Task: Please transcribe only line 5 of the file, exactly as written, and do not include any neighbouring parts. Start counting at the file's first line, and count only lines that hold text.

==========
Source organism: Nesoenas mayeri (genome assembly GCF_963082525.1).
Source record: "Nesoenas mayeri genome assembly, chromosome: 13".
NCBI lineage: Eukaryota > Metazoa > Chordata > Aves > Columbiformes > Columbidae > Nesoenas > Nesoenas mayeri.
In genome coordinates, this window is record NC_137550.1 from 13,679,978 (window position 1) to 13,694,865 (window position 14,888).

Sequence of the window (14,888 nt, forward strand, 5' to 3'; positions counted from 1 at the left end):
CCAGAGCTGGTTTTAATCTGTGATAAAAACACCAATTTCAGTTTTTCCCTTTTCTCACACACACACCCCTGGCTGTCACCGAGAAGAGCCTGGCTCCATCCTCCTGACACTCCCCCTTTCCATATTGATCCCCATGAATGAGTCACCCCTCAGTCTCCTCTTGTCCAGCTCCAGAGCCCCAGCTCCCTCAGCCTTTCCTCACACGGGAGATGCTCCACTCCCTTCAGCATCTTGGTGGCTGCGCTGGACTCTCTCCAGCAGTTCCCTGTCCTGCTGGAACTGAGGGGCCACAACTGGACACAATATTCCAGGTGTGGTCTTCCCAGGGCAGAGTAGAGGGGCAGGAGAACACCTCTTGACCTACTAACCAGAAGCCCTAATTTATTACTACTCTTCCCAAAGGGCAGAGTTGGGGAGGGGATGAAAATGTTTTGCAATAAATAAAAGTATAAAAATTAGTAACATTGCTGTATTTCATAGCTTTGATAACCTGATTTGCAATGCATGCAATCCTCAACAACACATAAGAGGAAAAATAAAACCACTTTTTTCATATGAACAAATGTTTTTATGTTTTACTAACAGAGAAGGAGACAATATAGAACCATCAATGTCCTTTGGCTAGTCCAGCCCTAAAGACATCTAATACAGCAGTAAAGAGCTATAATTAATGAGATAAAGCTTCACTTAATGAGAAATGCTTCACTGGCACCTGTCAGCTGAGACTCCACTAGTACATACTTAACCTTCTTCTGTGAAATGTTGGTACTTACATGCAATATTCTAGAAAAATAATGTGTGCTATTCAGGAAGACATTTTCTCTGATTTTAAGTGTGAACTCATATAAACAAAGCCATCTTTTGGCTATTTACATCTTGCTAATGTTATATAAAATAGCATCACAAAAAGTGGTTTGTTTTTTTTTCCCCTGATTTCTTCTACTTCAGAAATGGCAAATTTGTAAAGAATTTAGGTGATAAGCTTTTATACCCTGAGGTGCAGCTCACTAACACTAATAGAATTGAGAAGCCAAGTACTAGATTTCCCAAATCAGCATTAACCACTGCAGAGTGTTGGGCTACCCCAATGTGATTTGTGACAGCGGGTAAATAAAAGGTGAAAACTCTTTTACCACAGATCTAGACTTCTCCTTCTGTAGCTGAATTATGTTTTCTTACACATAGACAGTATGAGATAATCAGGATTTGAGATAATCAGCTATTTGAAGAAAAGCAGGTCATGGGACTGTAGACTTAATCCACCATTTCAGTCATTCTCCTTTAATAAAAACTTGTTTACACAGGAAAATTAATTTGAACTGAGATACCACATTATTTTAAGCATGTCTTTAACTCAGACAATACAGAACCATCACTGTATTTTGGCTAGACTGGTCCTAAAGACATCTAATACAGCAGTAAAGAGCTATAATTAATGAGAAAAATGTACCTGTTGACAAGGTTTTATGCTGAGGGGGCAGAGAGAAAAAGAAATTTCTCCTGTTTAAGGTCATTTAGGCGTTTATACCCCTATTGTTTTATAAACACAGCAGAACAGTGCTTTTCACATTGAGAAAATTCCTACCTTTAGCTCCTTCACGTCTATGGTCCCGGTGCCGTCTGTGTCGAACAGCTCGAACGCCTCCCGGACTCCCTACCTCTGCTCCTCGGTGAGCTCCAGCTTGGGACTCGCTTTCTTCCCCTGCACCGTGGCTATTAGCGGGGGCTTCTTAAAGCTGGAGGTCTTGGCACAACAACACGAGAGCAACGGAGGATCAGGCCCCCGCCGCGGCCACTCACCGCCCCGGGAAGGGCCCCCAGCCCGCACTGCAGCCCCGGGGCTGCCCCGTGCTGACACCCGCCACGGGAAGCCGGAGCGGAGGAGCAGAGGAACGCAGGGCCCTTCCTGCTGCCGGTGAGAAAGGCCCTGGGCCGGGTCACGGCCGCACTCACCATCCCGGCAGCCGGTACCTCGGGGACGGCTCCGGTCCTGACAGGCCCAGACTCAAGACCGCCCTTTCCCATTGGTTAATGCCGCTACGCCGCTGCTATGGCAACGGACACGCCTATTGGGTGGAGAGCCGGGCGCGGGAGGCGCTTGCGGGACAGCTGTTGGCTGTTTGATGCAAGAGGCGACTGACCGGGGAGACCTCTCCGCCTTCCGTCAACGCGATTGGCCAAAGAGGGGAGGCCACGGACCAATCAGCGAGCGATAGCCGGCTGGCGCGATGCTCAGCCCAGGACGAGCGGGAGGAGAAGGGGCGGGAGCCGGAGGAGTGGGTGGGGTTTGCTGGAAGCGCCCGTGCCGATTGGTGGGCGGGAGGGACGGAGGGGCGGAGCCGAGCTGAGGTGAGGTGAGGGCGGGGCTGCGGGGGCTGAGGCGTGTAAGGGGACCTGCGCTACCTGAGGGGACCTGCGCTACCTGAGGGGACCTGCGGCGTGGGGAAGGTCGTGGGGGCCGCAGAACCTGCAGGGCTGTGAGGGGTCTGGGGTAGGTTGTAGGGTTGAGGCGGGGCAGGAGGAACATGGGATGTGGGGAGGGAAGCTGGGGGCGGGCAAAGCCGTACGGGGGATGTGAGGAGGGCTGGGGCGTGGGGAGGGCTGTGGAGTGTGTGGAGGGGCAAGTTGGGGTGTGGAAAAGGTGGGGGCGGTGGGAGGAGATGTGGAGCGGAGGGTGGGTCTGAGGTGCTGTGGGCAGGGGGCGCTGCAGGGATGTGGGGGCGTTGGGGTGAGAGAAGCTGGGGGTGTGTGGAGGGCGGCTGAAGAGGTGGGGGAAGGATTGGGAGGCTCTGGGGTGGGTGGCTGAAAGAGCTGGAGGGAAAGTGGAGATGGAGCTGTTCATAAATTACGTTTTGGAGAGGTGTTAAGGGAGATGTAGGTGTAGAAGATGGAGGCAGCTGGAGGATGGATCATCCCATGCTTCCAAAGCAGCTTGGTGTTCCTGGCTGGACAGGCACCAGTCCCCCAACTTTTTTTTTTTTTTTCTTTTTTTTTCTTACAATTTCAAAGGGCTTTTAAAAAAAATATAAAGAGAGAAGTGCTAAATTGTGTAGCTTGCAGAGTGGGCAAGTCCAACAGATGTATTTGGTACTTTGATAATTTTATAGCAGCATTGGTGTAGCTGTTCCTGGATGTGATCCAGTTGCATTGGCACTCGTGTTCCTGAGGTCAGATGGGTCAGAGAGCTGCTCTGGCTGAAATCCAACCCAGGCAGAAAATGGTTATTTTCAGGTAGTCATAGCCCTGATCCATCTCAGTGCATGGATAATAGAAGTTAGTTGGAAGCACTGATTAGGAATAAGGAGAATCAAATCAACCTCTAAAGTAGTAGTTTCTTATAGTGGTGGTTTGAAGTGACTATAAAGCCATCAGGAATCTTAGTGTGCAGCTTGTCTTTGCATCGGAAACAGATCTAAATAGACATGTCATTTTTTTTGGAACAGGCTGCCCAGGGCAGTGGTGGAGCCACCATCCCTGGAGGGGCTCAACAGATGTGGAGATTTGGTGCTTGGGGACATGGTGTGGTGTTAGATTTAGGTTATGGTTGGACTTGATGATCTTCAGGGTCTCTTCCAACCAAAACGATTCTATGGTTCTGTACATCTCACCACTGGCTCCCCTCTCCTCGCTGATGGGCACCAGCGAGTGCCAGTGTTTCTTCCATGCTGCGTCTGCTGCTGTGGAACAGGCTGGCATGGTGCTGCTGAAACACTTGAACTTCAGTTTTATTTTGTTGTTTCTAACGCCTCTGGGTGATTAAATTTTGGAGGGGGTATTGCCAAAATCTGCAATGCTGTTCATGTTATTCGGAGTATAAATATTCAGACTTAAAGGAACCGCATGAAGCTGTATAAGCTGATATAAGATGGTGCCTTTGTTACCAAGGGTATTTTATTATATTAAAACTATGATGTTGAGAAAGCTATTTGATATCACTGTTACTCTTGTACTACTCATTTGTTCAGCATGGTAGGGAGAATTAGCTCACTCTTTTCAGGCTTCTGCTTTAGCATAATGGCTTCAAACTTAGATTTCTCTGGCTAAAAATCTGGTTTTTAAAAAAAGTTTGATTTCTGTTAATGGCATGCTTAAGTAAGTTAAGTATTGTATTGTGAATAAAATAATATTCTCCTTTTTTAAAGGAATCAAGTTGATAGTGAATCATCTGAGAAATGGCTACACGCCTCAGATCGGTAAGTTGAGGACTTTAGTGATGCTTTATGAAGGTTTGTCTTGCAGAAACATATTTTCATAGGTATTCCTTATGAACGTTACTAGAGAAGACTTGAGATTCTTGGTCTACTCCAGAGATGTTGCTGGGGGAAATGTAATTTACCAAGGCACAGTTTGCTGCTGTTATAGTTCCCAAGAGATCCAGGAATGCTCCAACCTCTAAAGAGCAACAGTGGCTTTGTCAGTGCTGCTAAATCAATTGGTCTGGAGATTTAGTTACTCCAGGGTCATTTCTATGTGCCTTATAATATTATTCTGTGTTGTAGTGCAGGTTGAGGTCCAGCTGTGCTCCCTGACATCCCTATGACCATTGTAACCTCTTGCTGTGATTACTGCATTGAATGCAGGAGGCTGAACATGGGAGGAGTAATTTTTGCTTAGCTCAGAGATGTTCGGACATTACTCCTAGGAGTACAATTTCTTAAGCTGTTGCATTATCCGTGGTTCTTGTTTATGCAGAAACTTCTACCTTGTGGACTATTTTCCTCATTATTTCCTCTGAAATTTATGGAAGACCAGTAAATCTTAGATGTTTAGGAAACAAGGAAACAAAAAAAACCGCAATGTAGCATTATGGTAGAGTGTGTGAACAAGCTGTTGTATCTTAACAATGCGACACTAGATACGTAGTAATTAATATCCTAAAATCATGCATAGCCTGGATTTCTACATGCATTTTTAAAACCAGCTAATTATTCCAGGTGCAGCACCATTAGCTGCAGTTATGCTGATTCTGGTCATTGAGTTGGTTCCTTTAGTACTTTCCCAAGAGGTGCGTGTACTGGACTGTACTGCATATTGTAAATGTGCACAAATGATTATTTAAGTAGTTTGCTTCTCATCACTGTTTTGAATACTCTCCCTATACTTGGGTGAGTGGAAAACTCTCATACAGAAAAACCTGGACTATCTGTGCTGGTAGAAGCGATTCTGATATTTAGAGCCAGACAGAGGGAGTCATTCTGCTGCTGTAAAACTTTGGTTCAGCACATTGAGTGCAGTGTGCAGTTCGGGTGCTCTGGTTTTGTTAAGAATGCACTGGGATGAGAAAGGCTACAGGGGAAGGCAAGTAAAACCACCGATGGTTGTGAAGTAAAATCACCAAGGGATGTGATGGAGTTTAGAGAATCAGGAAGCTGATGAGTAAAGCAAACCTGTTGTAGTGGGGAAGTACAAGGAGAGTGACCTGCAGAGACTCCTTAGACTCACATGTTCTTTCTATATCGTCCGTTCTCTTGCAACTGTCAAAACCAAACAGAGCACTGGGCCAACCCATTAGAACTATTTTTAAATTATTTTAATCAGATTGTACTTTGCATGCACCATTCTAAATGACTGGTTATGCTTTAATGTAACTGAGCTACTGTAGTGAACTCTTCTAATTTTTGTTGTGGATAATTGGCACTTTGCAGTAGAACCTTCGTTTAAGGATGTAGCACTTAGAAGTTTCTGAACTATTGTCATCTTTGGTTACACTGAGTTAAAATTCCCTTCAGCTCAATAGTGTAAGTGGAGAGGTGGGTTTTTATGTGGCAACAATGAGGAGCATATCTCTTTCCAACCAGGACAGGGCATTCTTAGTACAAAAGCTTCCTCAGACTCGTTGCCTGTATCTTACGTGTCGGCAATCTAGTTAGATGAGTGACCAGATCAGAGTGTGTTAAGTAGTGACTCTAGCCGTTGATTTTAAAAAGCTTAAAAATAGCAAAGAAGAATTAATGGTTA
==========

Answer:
Sequence of the window (14,888 nt, forward strand, 5' to 3'; positions counted from 1 at the left end):